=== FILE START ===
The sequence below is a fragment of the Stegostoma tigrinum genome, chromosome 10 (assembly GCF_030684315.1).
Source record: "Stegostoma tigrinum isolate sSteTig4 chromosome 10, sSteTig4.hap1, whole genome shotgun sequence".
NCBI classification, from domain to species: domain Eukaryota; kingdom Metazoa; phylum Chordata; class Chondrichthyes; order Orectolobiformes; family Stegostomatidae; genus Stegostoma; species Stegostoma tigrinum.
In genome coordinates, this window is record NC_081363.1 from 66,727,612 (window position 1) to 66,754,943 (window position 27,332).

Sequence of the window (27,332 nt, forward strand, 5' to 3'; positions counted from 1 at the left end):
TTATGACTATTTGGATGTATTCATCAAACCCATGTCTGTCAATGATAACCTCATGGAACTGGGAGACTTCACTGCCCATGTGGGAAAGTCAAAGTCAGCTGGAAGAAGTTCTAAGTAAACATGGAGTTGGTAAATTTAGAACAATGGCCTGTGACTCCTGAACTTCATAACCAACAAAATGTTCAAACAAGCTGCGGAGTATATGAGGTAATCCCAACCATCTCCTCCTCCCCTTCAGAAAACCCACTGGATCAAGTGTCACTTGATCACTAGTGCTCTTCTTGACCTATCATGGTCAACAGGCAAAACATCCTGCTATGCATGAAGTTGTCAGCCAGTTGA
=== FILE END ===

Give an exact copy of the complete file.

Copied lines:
The sequence below is a fragment of the Stegostoma tigrinum genome, chromosome 10 (assembly GCF_030684315.1).
Source record: "Stegostoma tigrinum isolate sSteTig4 chromosome 10, sSteTig4.hap1, whole genome shotgun sequence".
NCBI classification, from domain to species: domain Eukaryota; kingdom Metazoa; phylum Chordata; class Chondrichthyes; order Orectolobiformes; family Stegostomatidae; genus Stegostoma; species Stegostoma tigrinum.
In genome coordinates, this window is record NC_081363.1 from 66,727,612 (window position 1) to 66,754,943 (window position 27,332).

Sequence of the window (27,332 nt, forward strand, 5' to 3'; positions counted from 1 at the left end):
TTATGACTATTTGGATGTATTCATCAAACCCATGTCTGTCAATGATAACCTCATGGAACTGGGAGACTTCACTGCCCATGTGGGAAAGTCAAAGTCAGCTGGAAGAAGTTCTAAGTAAACATGGAGTTGGTAAATTTAGAACAATGGCCTGTGACTCCTGAACTTCATAACCAACAAAATGTTCAAACAAGCTGCGGAGTATATGAGGTAATCCCAACCATCTCCTCCTCCCCTTCAGAAAACCCACTGGATCAAGTGTCACTTGATCACTAGTGCTCTTCTTGACCTATCATGGTCAACAGGCAAAACATCCTGCTATGCATGAAGTTGTCAGCCAGTTGA